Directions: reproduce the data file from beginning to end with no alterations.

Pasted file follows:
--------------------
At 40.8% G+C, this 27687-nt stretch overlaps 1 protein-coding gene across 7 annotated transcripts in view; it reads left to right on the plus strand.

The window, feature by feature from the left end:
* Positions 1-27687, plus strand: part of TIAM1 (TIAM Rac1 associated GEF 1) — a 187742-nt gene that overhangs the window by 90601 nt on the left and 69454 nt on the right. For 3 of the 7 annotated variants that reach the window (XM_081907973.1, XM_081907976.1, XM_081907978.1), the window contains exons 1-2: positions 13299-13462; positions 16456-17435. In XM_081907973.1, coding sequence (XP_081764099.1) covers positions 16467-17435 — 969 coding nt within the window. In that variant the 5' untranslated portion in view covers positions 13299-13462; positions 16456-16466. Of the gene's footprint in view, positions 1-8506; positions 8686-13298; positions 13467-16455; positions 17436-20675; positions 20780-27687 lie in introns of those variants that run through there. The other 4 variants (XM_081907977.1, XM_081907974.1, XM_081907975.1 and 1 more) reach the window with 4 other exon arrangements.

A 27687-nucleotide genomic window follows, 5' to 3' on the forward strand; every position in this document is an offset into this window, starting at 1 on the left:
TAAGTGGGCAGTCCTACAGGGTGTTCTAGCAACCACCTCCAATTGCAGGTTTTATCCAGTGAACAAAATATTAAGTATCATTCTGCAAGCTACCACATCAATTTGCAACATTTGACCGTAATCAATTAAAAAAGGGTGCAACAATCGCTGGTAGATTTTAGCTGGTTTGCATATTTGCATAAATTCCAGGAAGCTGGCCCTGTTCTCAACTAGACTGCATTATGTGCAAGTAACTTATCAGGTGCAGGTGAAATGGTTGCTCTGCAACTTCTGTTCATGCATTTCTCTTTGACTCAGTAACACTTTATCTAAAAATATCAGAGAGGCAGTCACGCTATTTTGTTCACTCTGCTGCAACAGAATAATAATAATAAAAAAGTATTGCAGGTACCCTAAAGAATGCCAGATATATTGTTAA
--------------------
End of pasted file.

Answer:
At 40.8% G+C, this 27687-nt stretch overlaps 1 protein-coding gene across 7 annotated transcripts in view; it reads left to right on the plus strand.

The window, feature by feature from the left end:
* Positions 1-27687, plus strand: part of TIAM1 (TIAM Rac1 associated GEF 1) — a 187742-nt gene that overhangs the window by 90601 nt on the left and 69454 nt on the right. For 3 of the 7 annotated variants that reach the window (XM_081907973.1, XM_081907976.1, XM_081907978.1), the window contains exons 1-2: positions 13299-13462; positions 16456-17435. In XM_081907973.1, coding sequence (XP_081764099.1) covers positions 16467-17435 — 969 coding nt within the window. In that variant the 5' untranslated portion in view covers positions 13299-13462; positions 16456-16466. Of the gene's footprint in view, positions 1-8506; positions 8686-13298; positions 13467-16455; positions 17436-20675; positions 20780-27687 lie in introns of those variants that run through there. The other 4 variants (XM_081907977.1, XM_081907974.1, XM_081907975.1 and 1 more) reach the window with 4 other exon arrangements.

A 27687-nucleotide genomic window follows, 5' to 3' on the forward strand; every position in this document is an offset into this window, starting at 1 on the left:
TAAGTGGGCAGTCCTACAGGGTGTTCTAGCAACCACCTCCAATTGCAGGTTTTATCCAGTGAACAAAATATTAAGTATCATTCTGCAAGCTACCACATCAATTTGCAACATTTGACCGTAATCAATTAAAAAAGGGTGCAACAATCGCTGGTAGATTTTAGCTGGTTTGCATATTTGCATAAATTCCAGGAAGCTGGCCCTGTTCTCAACTAGACTGCATTATGTGCAAGTAACTTATCAGGTGCAGGTGAAATGGTTGCTCTGCAACTTCTGTTCATGCATTTCTCTTTGACTCAGTAACACTTTATCTAAAAATATCAGAGAGGCAGTCACGCTATTTTGTTCACTCTGCTGCAACAGAATAATAATAATAAAAAAGTATTGCAGGTACCCTAAAGAATGCCAGATATATTGTTAA